Drive out of Paris and just two hours later you find yourself at the edge of the scenic Centre-Loire region, ready to begin a wine adventure that opens the door to friendly vignerons, eager for you to taste the latest wines, rustic bistrots serving hearty traditional cuisine, and quaint bed and breakfasts. And apart from beguiling vineyard landscapes, you will drive through ancient medieval villages, past romantic castles and historic abbeys, thickly-wooded forests and idyllic lakes.
Two grapes and two wines immediately come to mind when people talk about the Centre-Loire: Sauvignon Blanc and Pinot Noir, Sancerre and Pouilly-Fumé. Both are renowned and loved across the world, but explore this beautiful region a little deeper and you discover little-known Appellations like Châteaumeillant and Reuilly, heritage grapes such as Chasselas and Pinot Beurrot, and charismatic artisan vignerons, always looking to improve the quality of their wines, through organic and biodynamic cultivation, testing the latest innovations in the cellar. Visiting a winemaker could not be easier as most are open to the public and free of charge, though it is always best to give a call first.
TOP TEN WINEMAKERS TO DISCOVER
Domaines Mardon et Tabordet
A visit to Hélène Mardon’s Quincy winery offers the chance to taste the wines of two Appellations together, as the vignerons of Quincy and adjoining Reuilly often collaborate closely. Accompanying Hélène down the steep steps of her ancient cellar, is Luc Tabordet, her cellar master since 2004 and today also running his own estate in Reuilly. Luc continues to oversee production of Hélène’s wines, and both are vinified here, so visitors get to taste her excellent Quincy, an Appellation that only permits whites, complemented by Luc’s organic Reuilly wines.
Hélène’s range runs from a crisp, traditional Sauvignon to a Vieilles Vignes cuvée, whose vines are over 70 years old, while hidden away in the corner of the cellar is what she calls her ‘jar’, a clay amphora, producing 630 bottles that resemble the current new trend of zero-sulphite natural wines. The sandy, alluvial soil alongside the Cher river, allows Luc to produce both a fruity, structured Pinot Noir and the distinctive Reuilly Rosé, made with the Pinot Gris grape, – as the French would say a ‘gastronomic’ Rosé rather than an easy-drinking summer quaff.
Vincent Nivet resembles a roguish gentleman farmer-vigneron, and quickly becomes passionate when talking about his wines; organic cultivation, experimenting in the cellar, macerating his grape skins during fermentation to produce a tannic Rosé that resembles the latest mode for Orange wines. Winemaking is only one part of Vincent’s story, though, as when you go to taste the Domaine’s Reuilly and Quincy vintages, the venue is actually an imposing manor house farm, complete with ruined medieval castle. Their land stretches over 400 hectares, growing cereal seeds. So alongside five different wines, there are also packets of pink and green lentils, sweet corn and white beans.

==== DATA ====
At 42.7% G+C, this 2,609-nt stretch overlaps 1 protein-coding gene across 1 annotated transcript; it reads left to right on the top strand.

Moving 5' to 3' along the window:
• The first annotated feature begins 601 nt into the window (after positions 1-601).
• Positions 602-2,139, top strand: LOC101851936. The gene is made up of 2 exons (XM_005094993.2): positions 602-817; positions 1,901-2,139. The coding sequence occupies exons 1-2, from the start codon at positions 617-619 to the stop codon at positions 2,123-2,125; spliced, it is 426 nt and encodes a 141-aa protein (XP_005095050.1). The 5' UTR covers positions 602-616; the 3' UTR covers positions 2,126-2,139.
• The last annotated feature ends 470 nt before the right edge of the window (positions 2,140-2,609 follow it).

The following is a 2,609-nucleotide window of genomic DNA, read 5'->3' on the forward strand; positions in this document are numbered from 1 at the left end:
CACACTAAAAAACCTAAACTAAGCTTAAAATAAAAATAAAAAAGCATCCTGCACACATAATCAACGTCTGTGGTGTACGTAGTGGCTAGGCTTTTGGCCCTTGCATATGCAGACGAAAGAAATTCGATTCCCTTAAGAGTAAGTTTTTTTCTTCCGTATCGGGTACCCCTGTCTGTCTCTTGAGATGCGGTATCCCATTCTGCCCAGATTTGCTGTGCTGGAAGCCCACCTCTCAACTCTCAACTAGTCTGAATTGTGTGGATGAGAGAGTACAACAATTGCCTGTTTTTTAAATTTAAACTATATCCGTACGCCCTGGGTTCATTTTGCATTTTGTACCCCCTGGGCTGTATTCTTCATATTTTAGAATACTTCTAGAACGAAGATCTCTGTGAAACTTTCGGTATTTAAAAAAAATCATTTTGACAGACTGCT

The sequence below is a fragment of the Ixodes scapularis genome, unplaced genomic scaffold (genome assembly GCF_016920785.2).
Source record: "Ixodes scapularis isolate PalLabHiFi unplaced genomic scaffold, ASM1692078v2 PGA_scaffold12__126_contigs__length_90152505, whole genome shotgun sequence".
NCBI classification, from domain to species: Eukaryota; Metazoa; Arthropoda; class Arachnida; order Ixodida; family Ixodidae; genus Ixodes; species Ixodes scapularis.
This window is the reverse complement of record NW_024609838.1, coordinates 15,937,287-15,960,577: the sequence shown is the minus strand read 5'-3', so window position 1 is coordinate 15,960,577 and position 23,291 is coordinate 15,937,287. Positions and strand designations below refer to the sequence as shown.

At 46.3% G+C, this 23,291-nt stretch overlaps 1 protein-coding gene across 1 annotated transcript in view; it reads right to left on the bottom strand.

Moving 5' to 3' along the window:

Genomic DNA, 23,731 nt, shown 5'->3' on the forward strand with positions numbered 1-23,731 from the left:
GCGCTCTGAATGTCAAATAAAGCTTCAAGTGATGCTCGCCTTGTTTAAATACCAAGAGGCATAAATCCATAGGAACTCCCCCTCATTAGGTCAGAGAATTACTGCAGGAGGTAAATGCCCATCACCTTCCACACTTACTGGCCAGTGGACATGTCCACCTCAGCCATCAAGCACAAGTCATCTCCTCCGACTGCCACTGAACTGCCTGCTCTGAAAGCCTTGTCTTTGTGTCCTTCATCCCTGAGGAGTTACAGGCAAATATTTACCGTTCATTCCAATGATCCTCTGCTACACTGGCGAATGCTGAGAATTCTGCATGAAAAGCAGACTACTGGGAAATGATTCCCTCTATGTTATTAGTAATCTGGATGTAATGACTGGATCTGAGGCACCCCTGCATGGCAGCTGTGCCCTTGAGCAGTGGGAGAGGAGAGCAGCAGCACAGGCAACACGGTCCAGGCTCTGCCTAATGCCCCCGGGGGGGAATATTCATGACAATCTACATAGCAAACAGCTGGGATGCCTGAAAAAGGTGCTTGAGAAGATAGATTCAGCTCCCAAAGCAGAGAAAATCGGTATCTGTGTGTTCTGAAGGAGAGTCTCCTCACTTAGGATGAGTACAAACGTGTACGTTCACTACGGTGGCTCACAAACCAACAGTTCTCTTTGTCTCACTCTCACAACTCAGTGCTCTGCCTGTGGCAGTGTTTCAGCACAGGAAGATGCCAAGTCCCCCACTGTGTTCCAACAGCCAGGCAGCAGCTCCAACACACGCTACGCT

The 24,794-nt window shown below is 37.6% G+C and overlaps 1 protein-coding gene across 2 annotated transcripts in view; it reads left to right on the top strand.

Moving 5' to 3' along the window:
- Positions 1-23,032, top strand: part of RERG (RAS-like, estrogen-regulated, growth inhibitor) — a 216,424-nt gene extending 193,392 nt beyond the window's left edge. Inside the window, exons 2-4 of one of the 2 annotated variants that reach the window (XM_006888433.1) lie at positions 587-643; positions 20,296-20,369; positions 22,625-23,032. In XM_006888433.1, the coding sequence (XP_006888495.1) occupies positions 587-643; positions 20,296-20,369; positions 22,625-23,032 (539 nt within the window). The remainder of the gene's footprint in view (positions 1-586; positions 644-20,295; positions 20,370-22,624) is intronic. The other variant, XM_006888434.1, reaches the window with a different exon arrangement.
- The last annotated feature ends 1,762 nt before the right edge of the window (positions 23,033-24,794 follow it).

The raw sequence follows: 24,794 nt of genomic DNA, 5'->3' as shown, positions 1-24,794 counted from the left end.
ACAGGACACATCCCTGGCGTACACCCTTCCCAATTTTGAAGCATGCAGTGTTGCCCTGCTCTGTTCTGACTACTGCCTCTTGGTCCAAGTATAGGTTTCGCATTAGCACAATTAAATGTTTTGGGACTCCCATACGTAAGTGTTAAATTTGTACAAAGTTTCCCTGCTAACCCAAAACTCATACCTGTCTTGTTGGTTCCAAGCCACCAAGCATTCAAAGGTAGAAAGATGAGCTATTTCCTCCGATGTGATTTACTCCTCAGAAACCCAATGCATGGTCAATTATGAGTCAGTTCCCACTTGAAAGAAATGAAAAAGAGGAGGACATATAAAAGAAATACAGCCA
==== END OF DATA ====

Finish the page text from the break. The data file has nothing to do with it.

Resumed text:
While Vincent is a Reuilly newcomer, it is important to also visit a more historical winemaker in Reuilly village itself. Denis Jamain’s family have made wine around Reuilly village since 1935, and the certified organic and biodynamic estate extends over 22 hectares. His reds are a revelation, not just Les Chênes Rouges, his potent barrique cuvée but even Les Pierres Plates, aged in steel vats, a delightful old-time style Pinot Noir.
Crézancy is one of the less well-known Sancerre villages, a sleepy maze of hamlets linked by narrow lanes. Greeted by Gilles Guillerault in his cosy wood-beamed tasting room, he proudly explains that, “here you are in Reigny, Sancerre’s oldest vigneron hamlet, dating from the ancient 1523 Cistercian priory that gives its name to our domaine.”
His great passion is the new developments for vinification in the cellar, answering everyone’s questions; from stainless steel to wood barrel ageing, classic large cement tanks or smaller egg-shaped vats, traditional terracotta or modern resin amphorae. ”I have always been attracted by concrete,” he explains, “because it is not neutral, and like wood, allows the wine to breath, evolve and change. The big attraction of these ovid cement vats is their unique perfect shape means that during fermentation, the wine is always in movement, like in a vortex. So there is no need for batonnage stirring the settled lees, which you have to do when you use amphorae.” And when tasting his different Sauvignon and Pinot Noir cuvées, you quickly notice the different techniques used.